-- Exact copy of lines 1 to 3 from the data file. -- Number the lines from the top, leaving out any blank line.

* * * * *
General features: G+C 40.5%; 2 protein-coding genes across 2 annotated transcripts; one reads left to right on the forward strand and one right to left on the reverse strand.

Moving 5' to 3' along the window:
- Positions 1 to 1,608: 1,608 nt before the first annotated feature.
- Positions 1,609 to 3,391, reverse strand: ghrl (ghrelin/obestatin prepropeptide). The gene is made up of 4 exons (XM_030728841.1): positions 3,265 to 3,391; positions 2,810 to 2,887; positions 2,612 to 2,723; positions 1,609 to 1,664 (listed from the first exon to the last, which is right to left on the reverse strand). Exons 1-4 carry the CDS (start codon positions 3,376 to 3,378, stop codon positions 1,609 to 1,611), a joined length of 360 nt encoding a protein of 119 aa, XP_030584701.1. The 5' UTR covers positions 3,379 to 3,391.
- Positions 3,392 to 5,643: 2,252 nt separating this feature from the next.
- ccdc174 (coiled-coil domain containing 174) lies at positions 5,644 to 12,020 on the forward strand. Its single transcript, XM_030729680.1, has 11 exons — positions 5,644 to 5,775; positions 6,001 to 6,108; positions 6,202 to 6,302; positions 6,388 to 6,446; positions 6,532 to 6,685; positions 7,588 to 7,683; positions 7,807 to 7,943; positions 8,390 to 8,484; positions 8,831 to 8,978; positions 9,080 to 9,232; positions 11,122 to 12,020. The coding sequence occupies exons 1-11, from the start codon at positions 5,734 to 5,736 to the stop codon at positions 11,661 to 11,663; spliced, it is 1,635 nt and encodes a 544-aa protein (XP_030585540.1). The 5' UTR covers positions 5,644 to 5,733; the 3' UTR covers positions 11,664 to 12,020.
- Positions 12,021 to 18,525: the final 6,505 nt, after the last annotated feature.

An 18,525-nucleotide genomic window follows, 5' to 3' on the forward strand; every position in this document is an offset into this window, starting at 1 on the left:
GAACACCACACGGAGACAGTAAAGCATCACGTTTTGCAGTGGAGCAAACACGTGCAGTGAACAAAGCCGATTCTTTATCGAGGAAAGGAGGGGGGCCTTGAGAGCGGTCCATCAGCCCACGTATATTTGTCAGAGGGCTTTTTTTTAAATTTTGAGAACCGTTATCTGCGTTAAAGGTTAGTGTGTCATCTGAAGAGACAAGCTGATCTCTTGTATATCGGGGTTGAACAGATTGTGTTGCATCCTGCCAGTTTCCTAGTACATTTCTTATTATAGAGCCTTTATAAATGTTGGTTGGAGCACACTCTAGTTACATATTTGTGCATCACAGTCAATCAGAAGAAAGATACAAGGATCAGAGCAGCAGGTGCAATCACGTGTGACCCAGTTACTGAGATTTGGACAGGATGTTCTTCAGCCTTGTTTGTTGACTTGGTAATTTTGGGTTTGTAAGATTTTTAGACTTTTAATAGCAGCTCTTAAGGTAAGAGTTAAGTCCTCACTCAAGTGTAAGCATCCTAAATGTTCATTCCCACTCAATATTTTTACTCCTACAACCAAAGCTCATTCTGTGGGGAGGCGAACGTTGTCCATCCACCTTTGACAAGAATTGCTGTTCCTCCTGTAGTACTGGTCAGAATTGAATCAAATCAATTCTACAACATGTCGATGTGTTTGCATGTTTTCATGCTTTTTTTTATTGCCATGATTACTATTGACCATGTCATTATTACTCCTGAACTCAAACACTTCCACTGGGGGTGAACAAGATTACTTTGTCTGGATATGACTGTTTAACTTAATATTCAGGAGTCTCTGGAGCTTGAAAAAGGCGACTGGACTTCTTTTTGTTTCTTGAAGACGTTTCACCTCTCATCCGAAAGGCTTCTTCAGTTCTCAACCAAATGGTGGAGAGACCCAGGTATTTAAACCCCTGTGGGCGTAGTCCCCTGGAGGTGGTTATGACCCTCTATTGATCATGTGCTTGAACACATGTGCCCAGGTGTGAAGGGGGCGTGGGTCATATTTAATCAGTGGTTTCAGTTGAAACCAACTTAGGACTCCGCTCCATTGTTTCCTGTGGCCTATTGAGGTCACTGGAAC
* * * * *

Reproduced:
General features: G+C 40.5%; 2 protein-coding genes across 2 annotated transcripts; one reads left to right on the forward strand and one right to left on the reverse strand.

Moving 5' to 3' along the window:
- Positions 1 to 1,608: 1,608 nt before the first annotated feature.